Don't compromise plant safety by ignoring leaks

Leaks provided adequate warning that something is very wrong.

By Dirk Willard

On August 6, 2012, firemen and a work crew were investigating a leak in the light-gas-oil side-cut line of the crude atmospheric tower at Chevron's Richmond, Calif., refinery. An operator suggested shutting down the unit for repairs but was over-ruled. Firemen were instructed to pinpoint the leak under the insulation, which they proceeded to do — with a fire hook. The firemen smashed a hole in the thinned pipe and then blasted the pipe with cold water to break loose the insulation. The pipe burst and 640°F oil spilled and ignited. This accident nearly incinerated a fireman and has cost Chevron $12 million so far.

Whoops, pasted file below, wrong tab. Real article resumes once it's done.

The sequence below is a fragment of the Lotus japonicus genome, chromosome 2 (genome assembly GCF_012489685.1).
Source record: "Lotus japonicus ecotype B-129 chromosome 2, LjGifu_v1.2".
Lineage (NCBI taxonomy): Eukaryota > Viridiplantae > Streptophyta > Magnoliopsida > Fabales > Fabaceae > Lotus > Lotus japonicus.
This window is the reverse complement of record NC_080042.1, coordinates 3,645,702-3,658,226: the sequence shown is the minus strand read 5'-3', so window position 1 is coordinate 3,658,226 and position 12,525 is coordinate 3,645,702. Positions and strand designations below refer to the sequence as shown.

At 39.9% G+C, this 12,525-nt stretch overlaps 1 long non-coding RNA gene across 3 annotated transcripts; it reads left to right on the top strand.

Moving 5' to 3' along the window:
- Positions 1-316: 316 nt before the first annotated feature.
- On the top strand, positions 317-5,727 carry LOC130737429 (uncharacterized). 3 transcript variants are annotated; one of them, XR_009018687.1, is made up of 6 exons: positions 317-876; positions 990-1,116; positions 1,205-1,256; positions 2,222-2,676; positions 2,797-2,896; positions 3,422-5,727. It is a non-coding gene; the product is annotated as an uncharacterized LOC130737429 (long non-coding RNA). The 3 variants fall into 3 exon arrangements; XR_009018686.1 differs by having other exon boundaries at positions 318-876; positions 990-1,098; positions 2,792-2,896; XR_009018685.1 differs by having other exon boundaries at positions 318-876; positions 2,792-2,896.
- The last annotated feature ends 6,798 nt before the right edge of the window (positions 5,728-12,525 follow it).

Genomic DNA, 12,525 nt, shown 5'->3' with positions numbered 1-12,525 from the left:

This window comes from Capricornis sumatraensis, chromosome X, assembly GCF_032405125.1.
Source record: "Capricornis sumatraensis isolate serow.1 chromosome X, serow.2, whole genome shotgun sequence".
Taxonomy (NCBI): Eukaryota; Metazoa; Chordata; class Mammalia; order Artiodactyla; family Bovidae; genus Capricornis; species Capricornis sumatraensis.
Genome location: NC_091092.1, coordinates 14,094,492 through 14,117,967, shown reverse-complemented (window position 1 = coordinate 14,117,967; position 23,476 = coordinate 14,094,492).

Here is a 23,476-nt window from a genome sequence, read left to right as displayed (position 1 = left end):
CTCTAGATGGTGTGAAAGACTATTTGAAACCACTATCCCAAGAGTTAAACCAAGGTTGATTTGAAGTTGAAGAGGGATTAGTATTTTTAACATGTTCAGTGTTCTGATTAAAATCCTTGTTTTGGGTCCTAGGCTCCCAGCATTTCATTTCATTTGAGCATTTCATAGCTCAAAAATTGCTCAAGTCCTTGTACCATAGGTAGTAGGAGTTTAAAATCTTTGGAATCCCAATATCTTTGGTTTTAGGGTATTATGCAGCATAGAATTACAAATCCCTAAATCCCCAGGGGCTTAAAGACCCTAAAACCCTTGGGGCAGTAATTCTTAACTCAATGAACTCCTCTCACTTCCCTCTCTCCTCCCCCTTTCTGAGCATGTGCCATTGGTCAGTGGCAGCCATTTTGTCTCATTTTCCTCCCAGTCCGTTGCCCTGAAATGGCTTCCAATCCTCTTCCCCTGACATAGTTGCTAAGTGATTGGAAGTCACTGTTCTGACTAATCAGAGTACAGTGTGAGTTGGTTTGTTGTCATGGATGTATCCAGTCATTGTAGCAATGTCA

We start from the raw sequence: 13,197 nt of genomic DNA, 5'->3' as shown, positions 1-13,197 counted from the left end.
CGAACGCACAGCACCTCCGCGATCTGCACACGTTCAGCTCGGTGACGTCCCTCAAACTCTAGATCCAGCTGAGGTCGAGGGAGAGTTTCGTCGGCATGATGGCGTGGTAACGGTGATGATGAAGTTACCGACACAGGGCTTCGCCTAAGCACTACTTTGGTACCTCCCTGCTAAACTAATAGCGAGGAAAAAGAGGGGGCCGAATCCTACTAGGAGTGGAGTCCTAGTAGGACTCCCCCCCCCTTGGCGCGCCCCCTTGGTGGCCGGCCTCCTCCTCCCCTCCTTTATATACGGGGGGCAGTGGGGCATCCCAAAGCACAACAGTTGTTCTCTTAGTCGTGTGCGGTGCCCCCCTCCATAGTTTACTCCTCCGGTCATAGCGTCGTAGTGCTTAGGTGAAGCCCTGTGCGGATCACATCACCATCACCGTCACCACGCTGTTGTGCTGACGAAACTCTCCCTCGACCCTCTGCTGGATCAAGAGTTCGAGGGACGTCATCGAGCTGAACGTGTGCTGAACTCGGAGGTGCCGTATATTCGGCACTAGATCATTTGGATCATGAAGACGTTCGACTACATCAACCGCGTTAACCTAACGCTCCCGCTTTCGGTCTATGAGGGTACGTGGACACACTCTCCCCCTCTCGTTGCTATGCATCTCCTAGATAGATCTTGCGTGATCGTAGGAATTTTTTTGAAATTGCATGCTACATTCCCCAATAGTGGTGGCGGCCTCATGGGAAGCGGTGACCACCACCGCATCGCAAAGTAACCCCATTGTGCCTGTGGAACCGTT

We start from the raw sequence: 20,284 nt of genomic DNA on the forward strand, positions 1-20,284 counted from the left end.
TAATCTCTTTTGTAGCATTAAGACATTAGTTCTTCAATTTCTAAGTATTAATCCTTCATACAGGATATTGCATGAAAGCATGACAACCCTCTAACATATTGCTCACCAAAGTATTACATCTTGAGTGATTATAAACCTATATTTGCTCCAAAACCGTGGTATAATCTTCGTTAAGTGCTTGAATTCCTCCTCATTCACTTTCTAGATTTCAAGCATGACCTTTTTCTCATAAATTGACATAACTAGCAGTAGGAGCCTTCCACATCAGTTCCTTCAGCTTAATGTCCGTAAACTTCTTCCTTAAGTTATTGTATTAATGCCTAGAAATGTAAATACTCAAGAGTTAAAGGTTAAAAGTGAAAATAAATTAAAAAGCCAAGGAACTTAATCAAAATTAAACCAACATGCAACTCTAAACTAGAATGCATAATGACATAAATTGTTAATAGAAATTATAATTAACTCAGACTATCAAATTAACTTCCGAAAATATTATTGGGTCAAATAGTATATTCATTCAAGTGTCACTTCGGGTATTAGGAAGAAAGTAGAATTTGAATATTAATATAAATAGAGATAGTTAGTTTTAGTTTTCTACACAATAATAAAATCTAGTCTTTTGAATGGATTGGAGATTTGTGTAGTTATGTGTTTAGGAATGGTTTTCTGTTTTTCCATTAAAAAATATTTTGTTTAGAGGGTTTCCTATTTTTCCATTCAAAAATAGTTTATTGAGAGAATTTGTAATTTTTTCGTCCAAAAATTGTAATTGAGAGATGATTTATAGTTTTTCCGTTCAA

Chevron had been replacing this corroded line and others connected to it but, obviously, not fast enough. Leaks were evident. During an inspection after the accident, Cal-OSHA found nine clamps to stop leaks.

Read the whole story on Chemical Processing

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